By Sam Gutierrez
Storytelling is an important faith-forming practice that is often overlooked.
Our God is a storytelling God. Because we are made in God's image, we are storytellers too. Our personal stories fit within the framework of the overarching story of God’s narrative: creation, fall, redemption, new creation.
However, telling our stories does not always come easily to us. Learning to share your story (testimony) with family members, coworkers, and friends can be stretching and faith-forming. We have to learn how to “speak” our faith. We have to practice telling our stories. Why?
Communities that create space for storytelling become places where grace is likely to flourish. Storytelling builds connection and acts as an antidote to pervasive loneliness. When we share stories, we feel heard and understood, and this increases our sense of ownership and belonging.
This is why in our worship services we are intentional about sharing stories from the organizations we support. When we take offerings for our community ministry partners, we invite representatives from those organizations to stand on stage with us and share the stories of how the money we give is used to bless others. During Advent last year, we heard stories from 3:11 Youth Housing (now AYA Youth Collective) – about homeless youth in our community and how our giving could bless and benefit that group of vulnerable persons.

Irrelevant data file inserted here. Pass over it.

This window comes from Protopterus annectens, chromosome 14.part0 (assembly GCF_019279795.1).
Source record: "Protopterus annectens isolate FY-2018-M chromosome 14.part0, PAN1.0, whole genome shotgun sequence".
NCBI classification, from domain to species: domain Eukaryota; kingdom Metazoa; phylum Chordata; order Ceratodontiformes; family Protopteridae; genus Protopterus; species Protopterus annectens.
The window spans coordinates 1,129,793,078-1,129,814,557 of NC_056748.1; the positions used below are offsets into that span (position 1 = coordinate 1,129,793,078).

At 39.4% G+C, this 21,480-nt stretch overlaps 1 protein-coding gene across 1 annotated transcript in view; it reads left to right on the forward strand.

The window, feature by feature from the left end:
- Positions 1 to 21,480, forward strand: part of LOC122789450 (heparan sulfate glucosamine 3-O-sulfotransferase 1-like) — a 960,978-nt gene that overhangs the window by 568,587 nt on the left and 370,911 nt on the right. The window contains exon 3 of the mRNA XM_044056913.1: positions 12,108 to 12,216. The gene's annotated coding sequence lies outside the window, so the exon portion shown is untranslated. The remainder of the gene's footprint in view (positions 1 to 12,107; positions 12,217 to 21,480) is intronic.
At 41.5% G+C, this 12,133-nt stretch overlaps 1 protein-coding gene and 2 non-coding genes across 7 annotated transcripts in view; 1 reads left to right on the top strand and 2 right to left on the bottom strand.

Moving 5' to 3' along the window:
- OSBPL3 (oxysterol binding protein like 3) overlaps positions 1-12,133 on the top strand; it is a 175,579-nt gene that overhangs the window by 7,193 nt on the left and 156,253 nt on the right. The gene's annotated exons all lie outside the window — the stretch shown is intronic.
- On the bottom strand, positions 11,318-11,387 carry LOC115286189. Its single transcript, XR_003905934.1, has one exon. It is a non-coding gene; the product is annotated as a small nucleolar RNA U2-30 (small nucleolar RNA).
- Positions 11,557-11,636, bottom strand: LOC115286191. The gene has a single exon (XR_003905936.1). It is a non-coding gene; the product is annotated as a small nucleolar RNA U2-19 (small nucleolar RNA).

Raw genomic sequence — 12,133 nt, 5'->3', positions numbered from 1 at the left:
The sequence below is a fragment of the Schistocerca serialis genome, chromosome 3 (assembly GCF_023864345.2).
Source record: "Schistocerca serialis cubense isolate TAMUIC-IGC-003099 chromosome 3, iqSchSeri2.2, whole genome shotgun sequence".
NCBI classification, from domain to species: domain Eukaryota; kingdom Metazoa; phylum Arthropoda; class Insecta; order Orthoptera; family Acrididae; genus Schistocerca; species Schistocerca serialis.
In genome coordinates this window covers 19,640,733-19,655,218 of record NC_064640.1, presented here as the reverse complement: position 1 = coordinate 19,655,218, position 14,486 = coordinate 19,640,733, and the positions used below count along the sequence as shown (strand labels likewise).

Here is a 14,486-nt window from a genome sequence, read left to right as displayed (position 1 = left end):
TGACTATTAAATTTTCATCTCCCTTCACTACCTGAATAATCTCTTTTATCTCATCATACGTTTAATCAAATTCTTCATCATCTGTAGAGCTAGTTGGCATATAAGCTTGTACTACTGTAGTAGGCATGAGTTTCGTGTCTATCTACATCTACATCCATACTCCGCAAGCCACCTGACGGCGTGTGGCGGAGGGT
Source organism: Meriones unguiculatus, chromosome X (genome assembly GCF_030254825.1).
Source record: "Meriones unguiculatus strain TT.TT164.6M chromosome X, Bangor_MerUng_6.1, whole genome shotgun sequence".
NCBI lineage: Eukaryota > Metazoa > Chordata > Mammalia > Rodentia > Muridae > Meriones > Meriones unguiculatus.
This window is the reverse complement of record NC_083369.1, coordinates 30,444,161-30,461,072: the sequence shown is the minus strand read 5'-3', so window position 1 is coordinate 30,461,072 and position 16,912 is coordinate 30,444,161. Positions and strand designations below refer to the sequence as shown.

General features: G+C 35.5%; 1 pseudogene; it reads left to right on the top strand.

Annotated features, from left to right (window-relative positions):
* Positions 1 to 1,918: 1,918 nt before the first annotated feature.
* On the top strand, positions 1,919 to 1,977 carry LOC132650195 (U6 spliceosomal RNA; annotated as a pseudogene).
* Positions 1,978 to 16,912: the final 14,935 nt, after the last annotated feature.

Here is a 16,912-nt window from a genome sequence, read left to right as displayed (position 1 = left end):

Eric Boer has incorporated storytelling into our Profession of Faith class. As part of the process, young people are asked to write down their faith story and share it with others in the class. We then ask them to share a part of their story with the congregation as they publicly profess their faith.
We’ve also structured Alger 101 and Alger 201 around the theme of story-telling. If you are new to Alger and you attend Alger 101, you'll hear three key stories that shape our life together as a community.
Even in this blog, I like incorporate stories whenever I have a chance. A few weeks ago, I told the story about a child in our congregation who, when asked, “What does Pastor Sam do?” responded with, “Pours the water.” A few weeks after that, I told the story of the baptismal font floating down the stairs and into the parking lot during the Christmas day fire in 1971.
These stories are important. They help shape who we are as a community. They bond us together.
Let’s find creative ways as a community to tell more stories. As we do so, we’ll create space for the Spirit to form us into the image of Christ in ever-deepening ways.